He knows he fucked-up.
What Nate learns is this: his job is impossible.
On his second day at Margarita, before he had crossed into Wolf Country for the first time, he had been called into Godfather’s office. Godfather had a lot to say, but one of the things he made clear was that, as First Lieutenant in Bravo 2, Nate would be expected to function as a middleman, a go-between.
Godfather had made his deep-seated respect for the wolves of Nate’s platoon known. He had said he understood the difficulty of the position in which he was placing Nate, but was also confident Nate was the right person for the job.
In Iraq, Nate is no longer assured of Godfather’s understanding. It is not Nate’s place to direct any complaints or difficulties to the Battalion Commander; he can’t speak to Godfather and seek-out his advice. That is what his Company Commander is for.
His company commander, however, is an moron. What’s more, Griego is whispering nasty little lies into his ear, and Schwetje’s just thick enough to believe them.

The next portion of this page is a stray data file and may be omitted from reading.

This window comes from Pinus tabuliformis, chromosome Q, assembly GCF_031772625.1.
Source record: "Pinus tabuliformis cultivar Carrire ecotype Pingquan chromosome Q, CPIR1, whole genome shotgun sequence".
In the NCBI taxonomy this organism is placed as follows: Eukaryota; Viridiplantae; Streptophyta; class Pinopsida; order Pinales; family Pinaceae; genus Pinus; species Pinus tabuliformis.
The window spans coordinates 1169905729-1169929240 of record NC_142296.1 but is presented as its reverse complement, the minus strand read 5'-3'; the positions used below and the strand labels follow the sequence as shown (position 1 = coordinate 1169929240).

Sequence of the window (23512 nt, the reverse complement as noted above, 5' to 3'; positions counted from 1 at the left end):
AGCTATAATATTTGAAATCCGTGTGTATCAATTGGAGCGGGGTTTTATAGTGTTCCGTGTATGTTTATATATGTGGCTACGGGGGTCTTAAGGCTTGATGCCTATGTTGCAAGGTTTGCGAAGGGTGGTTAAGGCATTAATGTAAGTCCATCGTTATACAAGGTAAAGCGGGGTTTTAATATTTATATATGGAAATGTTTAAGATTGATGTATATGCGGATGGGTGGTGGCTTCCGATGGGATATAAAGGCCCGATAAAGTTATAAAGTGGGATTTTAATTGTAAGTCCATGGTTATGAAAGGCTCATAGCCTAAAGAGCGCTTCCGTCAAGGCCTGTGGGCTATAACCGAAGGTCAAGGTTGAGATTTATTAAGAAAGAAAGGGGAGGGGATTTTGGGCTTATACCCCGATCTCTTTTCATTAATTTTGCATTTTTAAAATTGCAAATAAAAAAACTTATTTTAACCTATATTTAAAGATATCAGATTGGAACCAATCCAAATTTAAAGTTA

When Nate grabs the hook in Craig’s hand and says, “I am merely trying to pass you accurate information” he’s not thinking about anything except that he is damned well not standing aside while his Captain bombs his own company.
Later, though, Craig says, “You’re getting too close to the wolves, Nate.” He says it with wide eyes and a trite understanding expression, like he really feels for Nate.
Just like everything else about this war, there is no right decision. Nate’s attempt to function according to his Company Commander’s expectation almost gets them all killed, almost leads to outright rebellion, and he's still fighting to regain the faith of his men.
Every time Nate does what he believes he is supposed to do as an effective LT he is accused, either publicly or privately, of having gone feral, when in fact he has been doing as much as he can to hold himself separate and apart from the pack.
There’s an avalanche of stupid rolling down the ranks. Nate’s been waffling since they landed at Mathilda, thinking there was a right way that he just needed to figure out. There isn’t. He has a battalion commander that has a respect for wolves, but Godfather himself is taking orders, and Mattis does not share that same respect. There’s chaos and differing opinions all the way up the chain of command.